Creating Smiles, Improving Lives


Austin, Texas

This is my first humanitarian mission—and my first time writing a blog. The fine people at Austin Smiles have entrusted me with their blog space to chronicle the mission experience from a novice’s point of view. At first I struggled with the idea of writing a blog. What could I possibly have to say that anyone would want to read? The website is packed with important details about the organization and its missions—it’s the authoritative place to go for information about Austin Smiles. I suppose this blog provides an opportunity for new eyes to give a fresh “unofficial” perspective. That’s my angle anyway. It could be interesting. In any case, it’s an honor and privilege to be joining such a talented and committed group of volunteers. I am excited to share my experience with you.

Perhaps I should introduce myself first. For about 25 years I have worked in publishing in a variety of roles—editor, managing editor, editorial director, and writer. I have mostly worked on children’s books, but I have also written adult novelty (it’s not what it sounds like), blurbs for boxes, catalogs, book covers, and websites. I have named toys, colors, and luggage lines. My words are supposed to sell. There is a, dare I say, cheesiness to some of the things I write. It’s fluff and stuff that doesn’t really matter. Well, at least it doesn’t always feel like it matters, especially when your husband is a cranio-facial surgeon. Here’s what a typical end-of-day conversation might look like in my house:


What did you do today, hun?


Well, I worked on this book that has an icky, sticky, stretchy tongue and googly eyes on the cover. I wrote rhyming text for it: On a pretty blue lake, on a big brown log, sat a very quiet, little green frog… . How was your day?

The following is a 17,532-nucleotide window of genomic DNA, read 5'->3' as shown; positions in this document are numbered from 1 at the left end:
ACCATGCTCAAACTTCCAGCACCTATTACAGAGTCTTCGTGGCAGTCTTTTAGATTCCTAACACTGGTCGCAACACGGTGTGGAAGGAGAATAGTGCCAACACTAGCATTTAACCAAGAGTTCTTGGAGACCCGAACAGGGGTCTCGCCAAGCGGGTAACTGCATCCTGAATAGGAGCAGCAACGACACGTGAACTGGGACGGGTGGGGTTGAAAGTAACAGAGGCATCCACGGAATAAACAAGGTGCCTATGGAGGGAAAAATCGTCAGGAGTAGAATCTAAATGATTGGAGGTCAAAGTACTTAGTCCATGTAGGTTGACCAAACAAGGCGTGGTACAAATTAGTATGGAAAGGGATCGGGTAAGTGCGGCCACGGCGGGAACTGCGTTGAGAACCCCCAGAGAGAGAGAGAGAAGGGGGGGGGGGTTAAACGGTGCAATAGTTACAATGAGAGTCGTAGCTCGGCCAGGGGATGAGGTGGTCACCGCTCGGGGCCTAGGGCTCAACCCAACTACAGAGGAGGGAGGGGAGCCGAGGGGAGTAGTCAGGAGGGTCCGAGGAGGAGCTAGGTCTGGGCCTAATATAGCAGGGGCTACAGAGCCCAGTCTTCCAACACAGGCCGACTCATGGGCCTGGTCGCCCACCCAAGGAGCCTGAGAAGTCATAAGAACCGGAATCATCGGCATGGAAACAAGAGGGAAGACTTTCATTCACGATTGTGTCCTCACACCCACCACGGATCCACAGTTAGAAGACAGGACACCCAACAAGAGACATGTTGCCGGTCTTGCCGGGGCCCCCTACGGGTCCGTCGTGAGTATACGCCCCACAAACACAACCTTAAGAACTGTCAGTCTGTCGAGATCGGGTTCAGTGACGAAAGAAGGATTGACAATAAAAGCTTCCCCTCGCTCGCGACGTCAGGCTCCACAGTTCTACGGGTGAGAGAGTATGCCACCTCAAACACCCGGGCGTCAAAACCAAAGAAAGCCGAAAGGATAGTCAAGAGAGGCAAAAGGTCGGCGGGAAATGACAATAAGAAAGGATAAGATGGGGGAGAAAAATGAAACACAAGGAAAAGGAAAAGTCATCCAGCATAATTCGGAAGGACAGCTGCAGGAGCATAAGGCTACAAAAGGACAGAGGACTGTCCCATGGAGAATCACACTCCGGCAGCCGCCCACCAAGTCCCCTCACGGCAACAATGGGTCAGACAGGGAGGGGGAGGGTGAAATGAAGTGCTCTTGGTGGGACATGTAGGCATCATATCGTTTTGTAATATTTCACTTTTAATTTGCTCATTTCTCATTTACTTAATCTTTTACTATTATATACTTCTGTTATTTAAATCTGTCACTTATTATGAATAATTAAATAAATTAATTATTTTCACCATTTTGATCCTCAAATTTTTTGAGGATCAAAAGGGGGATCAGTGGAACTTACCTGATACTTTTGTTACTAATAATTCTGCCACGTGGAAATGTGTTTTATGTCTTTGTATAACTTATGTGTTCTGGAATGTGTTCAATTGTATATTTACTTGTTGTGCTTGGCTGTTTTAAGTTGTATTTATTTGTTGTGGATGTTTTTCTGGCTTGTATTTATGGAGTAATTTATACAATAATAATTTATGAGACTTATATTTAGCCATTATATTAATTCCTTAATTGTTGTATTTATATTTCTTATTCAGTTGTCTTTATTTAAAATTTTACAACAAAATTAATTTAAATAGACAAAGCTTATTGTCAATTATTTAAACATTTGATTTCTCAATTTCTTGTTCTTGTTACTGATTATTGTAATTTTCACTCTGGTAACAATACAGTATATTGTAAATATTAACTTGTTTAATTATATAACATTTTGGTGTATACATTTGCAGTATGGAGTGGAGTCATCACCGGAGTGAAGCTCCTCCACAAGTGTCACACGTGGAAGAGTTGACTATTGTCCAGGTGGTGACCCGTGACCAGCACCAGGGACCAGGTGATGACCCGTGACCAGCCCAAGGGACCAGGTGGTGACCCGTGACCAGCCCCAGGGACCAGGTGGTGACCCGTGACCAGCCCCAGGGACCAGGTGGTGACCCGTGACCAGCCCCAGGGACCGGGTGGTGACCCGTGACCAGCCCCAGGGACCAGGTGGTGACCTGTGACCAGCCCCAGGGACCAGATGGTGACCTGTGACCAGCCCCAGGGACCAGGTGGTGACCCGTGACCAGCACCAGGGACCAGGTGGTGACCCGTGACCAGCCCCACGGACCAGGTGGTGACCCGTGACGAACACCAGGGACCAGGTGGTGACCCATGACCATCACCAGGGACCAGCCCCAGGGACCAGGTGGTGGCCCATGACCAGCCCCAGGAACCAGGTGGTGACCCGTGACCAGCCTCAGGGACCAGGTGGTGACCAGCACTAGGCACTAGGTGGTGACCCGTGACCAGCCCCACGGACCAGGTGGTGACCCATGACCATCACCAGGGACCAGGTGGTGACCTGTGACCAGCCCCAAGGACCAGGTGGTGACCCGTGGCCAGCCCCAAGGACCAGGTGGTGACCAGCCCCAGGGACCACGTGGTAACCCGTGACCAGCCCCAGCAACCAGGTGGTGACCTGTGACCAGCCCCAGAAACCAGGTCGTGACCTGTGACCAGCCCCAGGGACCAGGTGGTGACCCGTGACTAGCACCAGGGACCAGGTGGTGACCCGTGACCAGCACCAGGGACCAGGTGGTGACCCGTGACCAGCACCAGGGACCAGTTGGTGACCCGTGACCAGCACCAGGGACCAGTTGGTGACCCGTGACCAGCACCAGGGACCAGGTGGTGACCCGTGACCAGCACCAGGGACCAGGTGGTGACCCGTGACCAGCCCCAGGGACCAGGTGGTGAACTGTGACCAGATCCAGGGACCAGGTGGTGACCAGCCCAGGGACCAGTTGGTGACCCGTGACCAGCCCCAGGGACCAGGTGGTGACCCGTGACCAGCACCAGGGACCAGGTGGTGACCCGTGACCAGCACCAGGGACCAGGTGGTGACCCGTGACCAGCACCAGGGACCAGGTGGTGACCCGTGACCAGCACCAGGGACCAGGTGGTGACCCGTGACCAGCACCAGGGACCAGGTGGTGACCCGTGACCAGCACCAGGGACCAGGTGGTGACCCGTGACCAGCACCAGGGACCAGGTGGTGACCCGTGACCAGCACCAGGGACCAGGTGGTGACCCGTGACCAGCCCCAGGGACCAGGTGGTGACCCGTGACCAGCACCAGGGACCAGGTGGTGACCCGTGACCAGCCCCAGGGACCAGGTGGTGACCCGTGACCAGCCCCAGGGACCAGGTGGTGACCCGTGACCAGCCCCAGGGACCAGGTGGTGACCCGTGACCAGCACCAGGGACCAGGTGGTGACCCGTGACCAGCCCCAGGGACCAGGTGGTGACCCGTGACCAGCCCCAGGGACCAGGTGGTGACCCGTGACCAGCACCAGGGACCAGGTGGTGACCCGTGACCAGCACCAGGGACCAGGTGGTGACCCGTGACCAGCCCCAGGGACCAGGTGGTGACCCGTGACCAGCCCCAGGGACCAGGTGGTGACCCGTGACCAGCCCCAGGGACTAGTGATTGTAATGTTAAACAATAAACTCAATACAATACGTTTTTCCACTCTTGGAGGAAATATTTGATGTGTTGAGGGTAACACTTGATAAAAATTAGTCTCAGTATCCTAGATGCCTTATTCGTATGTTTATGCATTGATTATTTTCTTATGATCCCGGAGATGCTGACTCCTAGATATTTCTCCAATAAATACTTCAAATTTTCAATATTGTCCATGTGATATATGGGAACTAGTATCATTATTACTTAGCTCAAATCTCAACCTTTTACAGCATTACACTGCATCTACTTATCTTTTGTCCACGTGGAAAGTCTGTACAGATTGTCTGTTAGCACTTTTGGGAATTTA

I had a pretty tough case. A kid with a history of craniosynostosis who had been operated on in another institution in the past presented to us with some bony defects, cephalocranial disproportion and increased intracranial pressure. We’re planning a staged correction for him, including posterior cranial vault distraction osteogenesis, followed by anterior cranial vault reconstruction with bone grafting. Anyway, that’s great about your book, hun. Tell me more.


Huh? Uh, yeah, about that … .

My husband, craniofacial surgeon Raymond Harshbarger III, has a passion for humanitarian missions. For more than a decade I have sent him off with a kiss to Peru, Paraguay, Vietnam, Honduras, the Dominican Republic, and El Salvador.  I have gone with him twice before, but I was mostly occupied with keeping my young son entertained and safe. That, combined with restrictive protocols, meant my contribution was limited. (Translate: I sipped cocktails poolside. I wanted to help! Really, I did! But Jackson was just a baby, and I have no medical experience, and… .) Finally I have the opportunity to truly participate. If you’re thinking, Uh, so writing this blog is your way of “contributing?” Let me say, I already know that I will get far more from this mission than anything I have to offer. I just want to help—in whatever form that takes. Maybe people, or even just one person, might want to help in some way, too, after reading my blog. Believe me, if I can do it, anyone can. There are many interesting volunteers working on this mission, and I imagine the stories of the patients and their families are even more compelling. So much of the news we read tears us apart, the human bond being broken by violence, deceit, and fear. I hope this blog will help show what great things people can do when they work together. So stay tuned.

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1 in 700 children are born with a cleft lip or palate

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